Has Cathay Pacific Been Removed As an Amex Transfer Partner?

Filed Under: American Express

Of the three major bank-issued transferable points currencies, American Express Membership Rewards has the most airline transfer partners. By last count, they had 17 airline transfer partners:


However, I’ve received several comments and emails from readers over the weekend noting that Cathay Pacific’s Asia Miles program no longer shows online as an American Express Membership Rewards transfer partner:


Cathay Pacific is actually one of American Express’ newer transfer partners, as they were added back in mid-2012.

I’m not quite sure what to make of this. On one hand it’s possible that the partnership was discontinued, though if that were the case I find it a bit odd that no advance notice was given, and/or that no announcement was made about it at all.

In a way this kind of seems like what happened between Korean Air SkyPass and Chase Ultimate Rewards, whereby the partnership was temporarily suspended, before being reinstated.

Either way I wouldn’t consider this a huge loss. Personally I’ve never transferred Membership Rewards points to Asia Miles for my own travels. That being said, there aren’t many oneworld members that are Membership Rewards transfer partners, and Cathay Pacific does have a fairly lucrative oneworld distance based award chart, which allows up to five stopovers:


I’ve put in a query with American Express, so I’ll report back when I hear what’s going on.

  1. “Cathay Pacific does have a fairly lucrative oneworld distance based award chart”

    Ben, can you please be more specific, what awards you consider a good deal?
    thank you.

  2. @ Lantean — I posted the chart above. For example, flying up to 190,000 miles with five stopovers could potentially be a great deal. I think the stopovers are the selling point here. If you care a lot about stopovers then Cathay’s chart might be especially interesting to you.

  3. Is Asia miles now the best program if you want to book Cathay F when the schedule opens? BA destroyed their partner award chart and AA/AK open up their schedule a few weeks after BA/Cathay so the seats are mostly taken.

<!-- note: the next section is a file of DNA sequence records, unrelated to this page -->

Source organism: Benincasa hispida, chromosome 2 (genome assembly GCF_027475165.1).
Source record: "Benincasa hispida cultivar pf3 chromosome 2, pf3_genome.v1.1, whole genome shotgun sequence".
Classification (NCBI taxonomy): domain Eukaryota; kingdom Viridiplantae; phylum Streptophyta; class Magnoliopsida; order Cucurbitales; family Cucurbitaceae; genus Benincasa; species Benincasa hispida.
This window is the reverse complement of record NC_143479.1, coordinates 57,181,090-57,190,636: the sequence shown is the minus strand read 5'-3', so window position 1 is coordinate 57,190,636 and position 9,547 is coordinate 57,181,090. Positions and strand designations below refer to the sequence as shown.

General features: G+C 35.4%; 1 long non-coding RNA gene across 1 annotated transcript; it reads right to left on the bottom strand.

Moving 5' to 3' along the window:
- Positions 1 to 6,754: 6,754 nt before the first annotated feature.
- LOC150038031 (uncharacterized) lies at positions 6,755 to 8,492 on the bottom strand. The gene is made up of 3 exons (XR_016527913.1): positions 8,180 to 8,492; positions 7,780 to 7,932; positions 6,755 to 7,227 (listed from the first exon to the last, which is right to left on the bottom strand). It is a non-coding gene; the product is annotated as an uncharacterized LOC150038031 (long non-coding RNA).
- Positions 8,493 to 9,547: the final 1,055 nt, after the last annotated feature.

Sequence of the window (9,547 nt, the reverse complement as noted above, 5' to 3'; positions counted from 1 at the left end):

4. Amex just renewed its cobrand agreement with Cathay in Hong Kong, so I very much doubt they would cut this relationship. More likely a glitch or preemptively taking it down while making tech changes behind the scenes.

  5. Asia Miles are huge for day-of-departure upgrades on CX for AA EXPs who fly to points in Asia that AA doesn’t (i.e., almost all of them). This would be a big loss IMHO.

  6. @ Chris — For travel on partner airlines they charge whatever those airlines would charge on revenue tickets. For travel on Cathay there are fuel surcharges, but they’re not too bad, in my opinion.

  7. @ Peter — These agreements are typically extremely regionalized, so I wouldn’t read too much into that.

  8. @ Sachin — For most regions it probably is, though personally I haven’t had too much issue finding space when the American schedule opens either.

  9. It’s still showing as a partner on the Australian Membership Rewards site, if that has any bearing.

  10. Re: Stopovers

    I fly on a 1W Explorer Award (RIP) and I enjoyed it. But for the most part, stopovers aren’t a huge deal for me. Generally, most of my travel is concentrated in a regional small enough that having to fly domestic/short haul flights is no big inconvenience. It might cost me a few extra hundred, but oh well — at least I don’t have to fight for award space then.

    F awards on these types of schemes are quite the rip off though. These days, you generally find F on long haul flights only, so you pay a huge premium to take advantage of it on one or two flights. When I did the 1W explorer award, I flew like 22,000 miles, but only two flights would have had F… if I could have even found the space.

  11. Asia Miles has some sweet spots in their award chart. Eg. 120k rt on Qantas J from SYD/BNE to LAX. This is comparable to AA award chart, but CX has access to QF inventory the same time as QFF, so you are more likely to snatch the seat over AA. Downside is you need rt to get that rate. One way is 70k.

  12. @lucky – in that I have had tremendous success upgrading CX flights on day of departure using Asia Miles even when ticketed on AA ticket stock. There’s no other way to my knowledge to do so.

  13. @Lucky:

    Unfortunately, yes…..

    For poor Aussies here, all credit card affiliated FFP here except Velocity charge fuel surcharge. So in a way, whatever redemption that gives the lowest rate is the best deal.

    Definitely compare to AAdvantage or USDM, Asia Miles is nothing special.

  14. @Lucky – in your first post, I do not understand what you mean by “flying up to 190,000 miles with five stopovers” – where do you see flying up to that many miles on the award chart? Also, does their award chart calculate the total distance no matter how many segments (for stopovers), rather than per segment like Avios?

    @Micahel Kao – what are typical YQ for that route?

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